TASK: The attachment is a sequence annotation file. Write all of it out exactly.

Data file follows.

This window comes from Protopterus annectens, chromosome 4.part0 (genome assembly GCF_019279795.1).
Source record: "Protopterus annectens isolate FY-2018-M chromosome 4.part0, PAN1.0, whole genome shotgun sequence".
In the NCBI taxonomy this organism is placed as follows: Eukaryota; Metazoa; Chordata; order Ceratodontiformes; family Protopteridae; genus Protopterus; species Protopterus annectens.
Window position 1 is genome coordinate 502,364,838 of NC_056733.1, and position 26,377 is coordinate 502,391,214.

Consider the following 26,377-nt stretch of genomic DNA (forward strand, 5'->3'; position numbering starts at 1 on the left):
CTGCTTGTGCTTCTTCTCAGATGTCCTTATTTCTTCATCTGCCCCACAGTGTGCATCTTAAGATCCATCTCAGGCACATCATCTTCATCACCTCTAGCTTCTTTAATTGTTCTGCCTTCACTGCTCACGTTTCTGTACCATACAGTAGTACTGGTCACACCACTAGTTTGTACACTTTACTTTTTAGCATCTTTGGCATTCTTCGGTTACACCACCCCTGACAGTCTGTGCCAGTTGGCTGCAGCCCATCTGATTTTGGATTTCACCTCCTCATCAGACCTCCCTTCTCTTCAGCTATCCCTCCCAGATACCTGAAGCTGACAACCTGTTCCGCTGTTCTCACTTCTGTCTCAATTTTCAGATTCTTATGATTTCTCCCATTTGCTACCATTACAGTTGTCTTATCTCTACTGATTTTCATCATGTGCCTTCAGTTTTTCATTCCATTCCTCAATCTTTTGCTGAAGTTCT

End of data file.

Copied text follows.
This window comes from Protopterus annectens, chromosome 4.part0 (genome assembly GCF_019279795.1).
Source record: "Protopterus annectens isolate FY-2018-M chromosome 4.part0, PAN1.0, whole genome shotgun sequence".
In the NCBI taxonomy this organism is placed as follows: Eukaryota; Metazoa; Chordata; order Ceratodontiformes; family Protopteridae; genus Protopterus; species Protopterus annectens.
Window position 1 is genome coordinate 502,364,838 of NC_056733.1, and position 26,377 is coordinate 502,391,214.

Consider the following 26,377-nt stretch of genomic DNA (forward strand, 5'->3'; position numbering starts at 1 on the left):
CTGCTTGTGCTTCTTCTCAGATGTCCTTATTTCTTCATCTGCCCCACAGTGTGCATCTTAAGATCCATCTCAGGCACATCATCTTCATCACCTCTAGCTTCTTTAATTGTTCTGCCTTCACTGCTCACGTTTCTGTACCATACAGTAGTACTGGTCACACCACTAGTTTGTACACTTTACTTTTTAGCATCTTTGGCATTCTTCGGTTACACCACCCCTGACAGTCTGTGCCAGTTGGCTGCAGCCCATCTGATTTTGGATTTCACCTCCTCATCAGACCTCCCTTCTCTTCAGCTATCCCTCCCAGATACCTGAAGCTGACAACCTGTTCCGCTGTTCTCACTTCTGTCTCAATTTTCAGATTCTTATGATTTCTCCCATTTGCTACCATTACAGTTGTCTTATCTCTACTGATTTTCATCATGTGCCTTCAGTTTTTCATTCCATTCCTCAATCTTTTGCTGAAGTTCT